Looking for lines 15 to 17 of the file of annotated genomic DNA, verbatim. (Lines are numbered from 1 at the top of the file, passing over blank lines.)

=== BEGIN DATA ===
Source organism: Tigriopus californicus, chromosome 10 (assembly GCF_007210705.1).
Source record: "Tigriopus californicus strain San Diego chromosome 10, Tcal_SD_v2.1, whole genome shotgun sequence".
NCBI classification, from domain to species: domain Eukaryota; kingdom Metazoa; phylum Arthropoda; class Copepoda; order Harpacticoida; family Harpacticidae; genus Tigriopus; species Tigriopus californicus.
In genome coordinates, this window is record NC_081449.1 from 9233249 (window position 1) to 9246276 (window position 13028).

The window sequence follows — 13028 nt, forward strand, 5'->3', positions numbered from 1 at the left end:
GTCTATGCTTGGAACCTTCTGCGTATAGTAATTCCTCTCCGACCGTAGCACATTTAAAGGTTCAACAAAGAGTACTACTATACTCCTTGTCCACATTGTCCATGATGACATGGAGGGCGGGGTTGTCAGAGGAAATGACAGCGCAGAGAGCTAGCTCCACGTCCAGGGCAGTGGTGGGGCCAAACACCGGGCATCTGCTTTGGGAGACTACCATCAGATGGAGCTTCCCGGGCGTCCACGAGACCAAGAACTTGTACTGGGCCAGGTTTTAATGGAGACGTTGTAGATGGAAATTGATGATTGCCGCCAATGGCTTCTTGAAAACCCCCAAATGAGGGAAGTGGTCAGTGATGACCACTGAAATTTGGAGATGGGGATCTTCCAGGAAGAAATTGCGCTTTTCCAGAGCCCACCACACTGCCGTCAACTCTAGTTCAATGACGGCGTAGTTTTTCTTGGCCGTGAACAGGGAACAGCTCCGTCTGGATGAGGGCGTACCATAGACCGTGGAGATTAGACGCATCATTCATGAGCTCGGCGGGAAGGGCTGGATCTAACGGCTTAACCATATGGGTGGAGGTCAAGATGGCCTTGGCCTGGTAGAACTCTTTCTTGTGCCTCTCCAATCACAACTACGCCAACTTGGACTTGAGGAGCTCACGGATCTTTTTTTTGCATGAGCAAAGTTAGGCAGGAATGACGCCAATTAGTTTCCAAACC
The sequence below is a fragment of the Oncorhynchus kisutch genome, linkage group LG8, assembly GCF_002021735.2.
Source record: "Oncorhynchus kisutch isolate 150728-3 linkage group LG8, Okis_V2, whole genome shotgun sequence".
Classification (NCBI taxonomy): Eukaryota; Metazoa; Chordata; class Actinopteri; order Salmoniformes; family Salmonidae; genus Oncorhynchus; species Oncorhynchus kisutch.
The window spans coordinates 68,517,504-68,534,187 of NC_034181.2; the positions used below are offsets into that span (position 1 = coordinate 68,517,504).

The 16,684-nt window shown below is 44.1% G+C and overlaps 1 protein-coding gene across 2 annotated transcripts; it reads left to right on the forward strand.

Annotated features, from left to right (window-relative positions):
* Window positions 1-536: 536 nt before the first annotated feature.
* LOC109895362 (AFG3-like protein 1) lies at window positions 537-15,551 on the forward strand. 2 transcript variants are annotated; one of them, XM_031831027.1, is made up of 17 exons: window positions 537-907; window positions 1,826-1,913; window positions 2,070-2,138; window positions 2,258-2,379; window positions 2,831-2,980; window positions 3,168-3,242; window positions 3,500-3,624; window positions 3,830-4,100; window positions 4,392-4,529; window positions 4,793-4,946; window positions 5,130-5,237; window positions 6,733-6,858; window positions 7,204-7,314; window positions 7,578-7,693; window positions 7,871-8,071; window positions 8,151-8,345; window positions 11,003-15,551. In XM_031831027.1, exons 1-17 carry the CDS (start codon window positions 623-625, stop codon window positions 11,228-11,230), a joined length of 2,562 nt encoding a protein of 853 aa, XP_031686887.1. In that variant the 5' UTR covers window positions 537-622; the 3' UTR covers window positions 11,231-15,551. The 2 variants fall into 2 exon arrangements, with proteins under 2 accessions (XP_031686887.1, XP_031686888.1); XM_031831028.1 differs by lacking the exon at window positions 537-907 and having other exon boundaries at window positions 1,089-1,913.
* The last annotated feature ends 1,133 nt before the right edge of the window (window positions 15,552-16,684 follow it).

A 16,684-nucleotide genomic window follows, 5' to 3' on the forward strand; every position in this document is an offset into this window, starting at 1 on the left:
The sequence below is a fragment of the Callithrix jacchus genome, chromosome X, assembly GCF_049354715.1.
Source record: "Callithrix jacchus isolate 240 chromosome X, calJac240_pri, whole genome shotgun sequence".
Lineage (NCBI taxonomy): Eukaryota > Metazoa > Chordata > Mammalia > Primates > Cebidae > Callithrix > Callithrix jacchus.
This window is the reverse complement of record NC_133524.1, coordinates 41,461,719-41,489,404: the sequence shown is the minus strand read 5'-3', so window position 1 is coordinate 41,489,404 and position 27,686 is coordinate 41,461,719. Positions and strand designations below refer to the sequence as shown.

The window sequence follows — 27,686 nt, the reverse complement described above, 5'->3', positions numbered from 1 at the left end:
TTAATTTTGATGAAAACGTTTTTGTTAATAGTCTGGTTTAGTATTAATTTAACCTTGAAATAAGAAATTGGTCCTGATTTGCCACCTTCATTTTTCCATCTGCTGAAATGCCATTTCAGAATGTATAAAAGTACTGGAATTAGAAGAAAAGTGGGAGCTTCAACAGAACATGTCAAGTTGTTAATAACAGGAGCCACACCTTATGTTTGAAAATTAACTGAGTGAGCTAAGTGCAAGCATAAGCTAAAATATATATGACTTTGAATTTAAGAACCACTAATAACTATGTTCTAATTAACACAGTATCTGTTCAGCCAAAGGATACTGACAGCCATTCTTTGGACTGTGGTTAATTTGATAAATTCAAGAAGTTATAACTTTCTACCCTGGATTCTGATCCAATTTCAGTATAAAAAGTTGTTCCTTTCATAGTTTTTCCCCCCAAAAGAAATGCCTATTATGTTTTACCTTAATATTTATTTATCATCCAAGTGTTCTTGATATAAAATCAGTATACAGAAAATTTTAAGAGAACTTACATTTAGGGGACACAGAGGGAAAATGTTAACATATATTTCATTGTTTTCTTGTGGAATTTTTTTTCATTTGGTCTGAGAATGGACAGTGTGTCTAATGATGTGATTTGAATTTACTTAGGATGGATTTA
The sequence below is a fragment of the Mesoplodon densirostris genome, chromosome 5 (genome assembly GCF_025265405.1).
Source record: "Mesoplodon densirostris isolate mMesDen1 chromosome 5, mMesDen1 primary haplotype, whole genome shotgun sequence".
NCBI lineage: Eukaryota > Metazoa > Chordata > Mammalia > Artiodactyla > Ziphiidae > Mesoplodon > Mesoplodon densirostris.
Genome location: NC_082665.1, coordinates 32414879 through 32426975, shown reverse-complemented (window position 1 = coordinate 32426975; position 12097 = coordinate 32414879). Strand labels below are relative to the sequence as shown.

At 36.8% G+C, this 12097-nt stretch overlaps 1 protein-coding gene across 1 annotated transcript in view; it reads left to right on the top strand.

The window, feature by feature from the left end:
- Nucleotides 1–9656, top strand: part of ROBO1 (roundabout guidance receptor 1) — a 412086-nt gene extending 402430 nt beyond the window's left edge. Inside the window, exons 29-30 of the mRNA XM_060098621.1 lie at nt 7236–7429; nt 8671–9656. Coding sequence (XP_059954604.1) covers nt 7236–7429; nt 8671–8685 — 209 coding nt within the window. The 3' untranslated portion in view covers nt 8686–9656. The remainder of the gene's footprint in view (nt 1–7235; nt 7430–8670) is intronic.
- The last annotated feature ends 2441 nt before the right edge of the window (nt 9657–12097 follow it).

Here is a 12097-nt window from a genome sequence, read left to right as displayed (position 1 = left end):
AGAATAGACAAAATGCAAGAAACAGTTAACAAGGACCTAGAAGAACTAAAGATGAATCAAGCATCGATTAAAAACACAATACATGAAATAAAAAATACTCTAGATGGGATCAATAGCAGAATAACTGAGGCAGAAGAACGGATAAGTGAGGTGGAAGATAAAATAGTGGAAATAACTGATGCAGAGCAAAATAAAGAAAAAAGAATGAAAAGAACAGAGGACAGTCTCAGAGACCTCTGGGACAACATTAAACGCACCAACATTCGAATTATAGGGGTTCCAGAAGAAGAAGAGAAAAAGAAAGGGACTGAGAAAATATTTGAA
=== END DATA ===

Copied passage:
* The last annotated feature ends 1,133 nt before the right edge of the window (window positions 15,552-16,684 follow it).

A 16,684-nucleotide genomic window follows, 5' to 3' on the forward strand; every position in this document is an offset into this window, starting at 1 on the left:
The sequence below is a fragment of the Callithrix jacchus genome, chromosome X, assembly GCF_049354715.1.